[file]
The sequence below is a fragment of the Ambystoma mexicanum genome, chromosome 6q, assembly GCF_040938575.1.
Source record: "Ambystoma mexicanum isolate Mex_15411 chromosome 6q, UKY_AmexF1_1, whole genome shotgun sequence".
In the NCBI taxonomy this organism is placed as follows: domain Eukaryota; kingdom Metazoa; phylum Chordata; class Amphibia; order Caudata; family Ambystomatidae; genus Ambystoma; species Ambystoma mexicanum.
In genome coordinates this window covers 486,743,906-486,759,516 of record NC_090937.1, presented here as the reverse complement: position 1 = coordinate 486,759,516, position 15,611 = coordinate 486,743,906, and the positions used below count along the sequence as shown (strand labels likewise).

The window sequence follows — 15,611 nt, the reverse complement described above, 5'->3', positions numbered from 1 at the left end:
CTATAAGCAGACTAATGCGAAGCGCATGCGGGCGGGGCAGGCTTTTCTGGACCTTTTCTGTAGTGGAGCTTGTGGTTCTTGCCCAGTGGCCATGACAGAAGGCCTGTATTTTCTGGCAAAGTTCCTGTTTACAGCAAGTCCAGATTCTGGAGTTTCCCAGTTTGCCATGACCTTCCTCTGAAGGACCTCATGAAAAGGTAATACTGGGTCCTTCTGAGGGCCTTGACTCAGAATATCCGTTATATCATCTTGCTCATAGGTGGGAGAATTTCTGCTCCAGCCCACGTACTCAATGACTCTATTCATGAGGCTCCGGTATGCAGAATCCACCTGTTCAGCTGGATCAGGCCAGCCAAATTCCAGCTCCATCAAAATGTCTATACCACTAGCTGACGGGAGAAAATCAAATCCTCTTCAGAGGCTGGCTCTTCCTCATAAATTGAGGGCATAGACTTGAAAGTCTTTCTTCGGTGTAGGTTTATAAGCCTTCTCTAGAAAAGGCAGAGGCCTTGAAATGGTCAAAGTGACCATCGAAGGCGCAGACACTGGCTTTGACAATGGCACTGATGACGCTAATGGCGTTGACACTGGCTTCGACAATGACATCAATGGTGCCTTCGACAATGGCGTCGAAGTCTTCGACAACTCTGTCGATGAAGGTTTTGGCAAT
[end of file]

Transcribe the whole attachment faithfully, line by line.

The sequence below is a fragment of the Ambystoma mexicanum genome, chromosome 6q, assembly GCF_040938575.1.
Source record: "Ambystoma mexicanum isolate Mex_15411 chromosome 6q, UKY_AmexF1_1, whole genome shotgun sequence".
In the NCBI taxonomy this organism is placed as follows: domain Eukaryota; kingdom Metazoa; phylum Chordata; class Amphibia; order Caudata; family Ambystomatidae; genus Ambystoma; species Ambystoma mexicanum.
In genome coordinates this window covers 486,743,906-486,759,516 of record NC_090937.1, presented here as the reverse complement: position 1 = coordinate 486,759,516, position 15,611 = coordinate 486,743,906, and the positions used below count along the sequence as shown (strand labels likewise).

The window sequence follows — 15,611 nt, the reverse complement described above, 5'->3', positions numbered from 1 at the left end:
CTATAAGCAGACTAATGCGAAGCGCATGCGGGCGGGGCAGGCTTTTCTGGACCTTTTCTGTAGTGGAGCTTGTGGTTCTTGCCCAGTGGCCATGACAGAAGGCCTGTATTTTCTGGCAAAGTTCCTGTTTACAGCAAGTCCAGATTCTGGAGTTTCCCAGTTTGCCATGACCTTCCTCTGAAGGACCTCATGAAAAGGTAATACTGGGTCCTTCTGAGGGCCTTGACTCAGAATATCCGTTATATCATCTTGCTCATAGGTGGGAGAATTTCTGCTCCAGCCCACGTACTCAATGACTCTATTCATGAGGCTCCGGTATGCAGAATCCACCTGTTCAGCTGGATCAGGCCAGCCAAATTCCAGCTCCATCAAAATGTCTATACCACTAGCTGACGGGAGAAAATCAAATCCTCTTCAGAGGCTGGCTCTTCCTCATAAATTGAGGGCATAGACTTGAAAGTCTTTCTTCGGTGTAGGTTTATAAGCCTTCTCTAGAAAAGGCAGAGGCCTTGAAATGGTCAAAGTGACCATCGAAGGCGCAGACACTGGCTTTGACAATGGCACTGATGACGCTAATGGCGTTGACACTGGCTTCGACAATGACATCAATGGTGCCTTCGACAATGGCGTCGAAGTCTTCGACAACTCTGTCGATGAAGGTTTTGGCAAT